NASA is developing a shield that could help humans get to Mars

Landing on Mars is not easy, especially if the vehicle is a rocket. Indeed, the gravity on the red planet is much denser than that on Earth. It is such a complicated challenge that, of the 40 missions sent by NASA, less than half succeed. Low (and scary) number for anyone ever considering taking people there. Everything indicates, however, that space scientists have figured out how to perform the maneuver more successfully.

For you to better understand the difference between landing on Earth and on Mars, the Digital appearance explains: on its return to Earth, the plane receives here a “help” from the atmosphere, because it is relatively thick and slows down. On Mars, on the other hand, the atmosphere is thinner and the air, on the contrary, denser. For example, Martian air is as thick as Earth’s air at 30,000 meters, more than three times the size of Mount Everest.

“I call it the anti-Goldilocks atmosphere,” said NASA associate administrator Jim Reuter. “It’s thick enough to cause trouble and not thin enough to help you,” he added.

March. Image: Nazarii_Neshcherenskyi –

And what would be the probable solution discovered by the scientists?

In an attempt to circumvent this massive physics hurdle, NASA engineers have developed an inflatable heat shield that could hold the key to victory. Called the Inflatable Hypersonic Aerodynamic Decelerator, or HIAD, the hardware could help the Agency land astronauts and massive payloads on the Red Planet in the late 2030s.

Earlier this week, scientists and engineers from the space agency’s Langley Research Center in Virginia gathered to view the inflated heat shield for the last time on Earth. The technology will enter orbit in November this year, aboard a United Launch Alliance Atlas V rocket. It’s the first test of the technology that can send humans to Mars.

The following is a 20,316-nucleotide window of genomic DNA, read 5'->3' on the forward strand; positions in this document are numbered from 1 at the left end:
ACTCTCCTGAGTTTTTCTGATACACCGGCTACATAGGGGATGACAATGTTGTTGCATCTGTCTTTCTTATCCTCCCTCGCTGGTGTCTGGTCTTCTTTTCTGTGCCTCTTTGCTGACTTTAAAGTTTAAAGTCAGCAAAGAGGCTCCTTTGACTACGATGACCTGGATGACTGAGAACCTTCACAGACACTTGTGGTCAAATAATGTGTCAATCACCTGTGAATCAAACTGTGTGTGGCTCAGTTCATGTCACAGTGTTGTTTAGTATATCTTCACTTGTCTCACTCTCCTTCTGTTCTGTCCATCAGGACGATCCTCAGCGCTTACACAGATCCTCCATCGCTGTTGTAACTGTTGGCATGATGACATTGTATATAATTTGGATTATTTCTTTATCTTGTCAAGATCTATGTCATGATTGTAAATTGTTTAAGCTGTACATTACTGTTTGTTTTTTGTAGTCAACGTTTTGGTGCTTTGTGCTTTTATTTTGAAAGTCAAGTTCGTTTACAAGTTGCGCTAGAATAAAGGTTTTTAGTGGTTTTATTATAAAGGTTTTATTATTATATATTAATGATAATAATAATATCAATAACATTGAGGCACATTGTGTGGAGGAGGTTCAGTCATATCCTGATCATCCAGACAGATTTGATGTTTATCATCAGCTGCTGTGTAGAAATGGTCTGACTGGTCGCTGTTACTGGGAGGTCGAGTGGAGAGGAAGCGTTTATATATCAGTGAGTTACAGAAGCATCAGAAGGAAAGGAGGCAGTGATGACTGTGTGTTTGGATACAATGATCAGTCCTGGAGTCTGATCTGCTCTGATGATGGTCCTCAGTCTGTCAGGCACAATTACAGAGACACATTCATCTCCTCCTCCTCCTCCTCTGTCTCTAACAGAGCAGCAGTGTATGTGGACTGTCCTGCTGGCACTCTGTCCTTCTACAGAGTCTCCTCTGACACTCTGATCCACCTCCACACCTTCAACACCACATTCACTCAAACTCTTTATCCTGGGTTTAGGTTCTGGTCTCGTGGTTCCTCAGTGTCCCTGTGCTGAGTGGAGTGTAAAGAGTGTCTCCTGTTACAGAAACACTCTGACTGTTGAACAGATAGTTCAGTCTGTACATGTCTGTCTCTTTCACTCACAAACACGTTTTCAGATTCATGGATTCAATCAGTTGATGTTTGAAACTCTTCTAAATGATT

The mission, known as Bernard Kutter’s Low Earth Orbit Inflatable Decelerator Flight Test – or simply LOFTID – will take the experiment on a journey around the Earth via a weather satellite, passing through the North Poles and South. The HIAD will remain in place until the satellite is delivered, then inflate when the spacecraft returns to Earth.

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Demonstration of the inflatable heat shield which will be launched in November. Image: NASA

Ground demonstration and technological composition

On Wednesday (15), the heat shield wrapped in metallic gray was tested by the NASA team. Shaped like a giant mushroom cap, the hardware transformed into a cavernous laboratory. The HIAD was 6 meters wide, with an extended walkway overhead for scientists and engineers to cross.

The system consists of a stack of inner tube-shaped rings connected together. NASA claims that the synthetic material used in the equipment is 15 times stronger than steel and is able to withstand temperatures in excess of 1,500 degrees Celsius. The idea is to deploy it as high as possible in Mars’ atmosphere, expanding NASA’s landing options in the Red Planet’s southern highlands.

NASA is developing a shield that could help humans
NASA researchers at Langley demonstrate the inflation of a heat shield for the last time on Earth. Image: Elisha Sauers/Mashable

For scientists, this solution is more realistic than “packs of parachutes the size of a football field” or “tens of tons of additional rocket fuel”.

“With conventional technology, you can land around 1.5 tonnes. It’s the equivalent of a well-equipped golf cart,” NASA’s Del Corso told Mashable. “With 20 to 40 tons, we are talking about a farmhouse, all furnished with a car in the garage. That’s what you must have.

The US$93 million mission is a NASA partnership with United Launch Alliance, which will provide post-launch visitation and equipment recovery. If all goes well, the heat shield will reduce the speed of the LOFTID rocket from more than 25 times the speed of sound to less than 910 km/h.

“It’s a giant leap forward in aeroshell technology,” said Barb Egan, director of the company’s civilian space program, “to be able to bring our engines back quickly, easily, safely, and reuse that technology instead of throwing it away.” “. .

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